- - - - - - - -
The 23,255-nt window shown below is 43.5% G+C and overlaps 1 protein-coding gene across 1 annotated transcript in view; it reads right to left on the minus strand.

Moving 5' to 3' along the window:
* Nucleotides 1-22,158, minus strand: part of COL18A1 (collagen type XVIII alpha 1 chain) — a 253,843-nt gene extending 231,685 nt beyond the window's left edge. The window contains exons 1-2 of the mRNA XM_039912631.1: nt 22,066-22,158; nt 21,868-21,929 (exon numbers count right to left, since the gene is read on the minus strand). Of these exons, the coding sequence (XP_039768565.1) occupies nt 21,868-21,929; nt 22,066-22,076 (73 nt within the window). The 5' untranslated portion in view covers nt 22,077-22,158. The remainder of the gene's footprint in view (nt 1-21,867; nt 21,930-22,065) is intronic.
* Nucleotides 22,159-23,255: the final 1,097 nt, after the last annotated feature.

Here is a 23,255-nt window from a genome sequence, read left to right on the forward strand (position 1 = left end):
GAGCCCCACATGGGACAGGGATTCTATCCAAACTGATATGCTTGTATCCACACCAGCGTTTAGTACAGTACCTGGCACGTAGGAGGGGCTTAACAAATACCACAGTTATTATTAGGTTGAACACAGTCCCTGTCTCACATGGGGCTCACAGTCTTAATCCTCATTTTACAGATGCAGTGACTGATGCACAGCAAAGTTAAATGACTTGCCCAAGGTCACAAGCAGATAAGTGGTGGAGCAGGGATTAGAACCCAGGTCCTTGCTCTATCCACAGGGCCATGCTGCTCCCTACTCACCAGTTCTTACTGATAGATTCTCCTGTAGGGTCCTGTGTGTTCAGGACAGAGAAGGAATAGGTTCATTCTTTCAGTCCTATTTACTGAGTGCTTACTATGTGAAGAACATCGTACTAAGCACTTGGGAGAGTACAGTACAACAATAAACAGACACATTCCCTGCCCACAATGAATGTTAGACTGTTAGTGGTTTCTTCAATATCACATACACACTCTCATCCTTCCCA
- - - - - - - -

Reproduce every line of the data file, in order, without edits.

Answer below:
The 23,255-nt window shown below is 43.5% G+C and overlaps 1 protein-coding gene across 1 annotated transcript in view; it reads right to left on the minus strand.

Moving 5' to 3' along the window:
* Nucleotides 1-22,158, minus strand: part of COL18A1 (collagen type XVIII alpha 1 chain) — a 253,843-nt gene extending 231,685 nt beyond the window's left edge. The window contains exons 1-2 of the mRNA XM_039912631.1: nt 22,066-22,158; nt 21,868-21,929 (exon numbers count right to left, since the gene is read on the minus strand). Of these exons, the coding sequence (XP_039768565.1) occupies nt 21,868-21,929; nt 22,066-22,076 (73 nt within the window). The 5' untranslated portion in view covers nt 22,077-22,158. The remainder of the gene's footprint in view (nt 1-21,867; nt 21,930-22,065) is intronic.
* Nucleotides 22,159-23,255: the final 1,097 nt, after the last annotated feature.

Here is a 23,255-nt window from a genome sequence, read left to right on the forward strand (position 1 = left end):
GAGCCCCACATGGGACAGGGATTCTATCCAAACTGATATGCTTGTATCCACACCAGCGTTTAGTACAGTACCTGGCACGTAGGAGGGGCTTAACAAATACCACAGTTATTATTAGGTTGAACACAGTCCCTGTCTCACATGGGGCTCACAGTCTTAATCCTCATTTTACAGATGCAGTGACTGATGCACAGCAAAGTTAAATGACTTGCCCAAGGTCACAAGCAGATAAGTGGTGGAGCAGGGATTAGAACCCAGGTCCTTGCTCTATCCACAGGGCCATGCTGCTCCCTACTCACCAGTTCTTACTGATAGATTCTCCTGTAGGGTCCTGTGTGTTCAGGACAGAGAAGGAATAGGTTCATTCTTTCAGTCCTATTTACTGAGTGCTTACTATGTGAAGAACATCGTACTAAGCACTTGGGAGAGTACAGTACAACAATAAACAGACACATTCCCTGCCCACAATGAATGTTAGACTGTTAGTGGTTTCTTCAATATCACATACACACTCTCATCCTTCCCA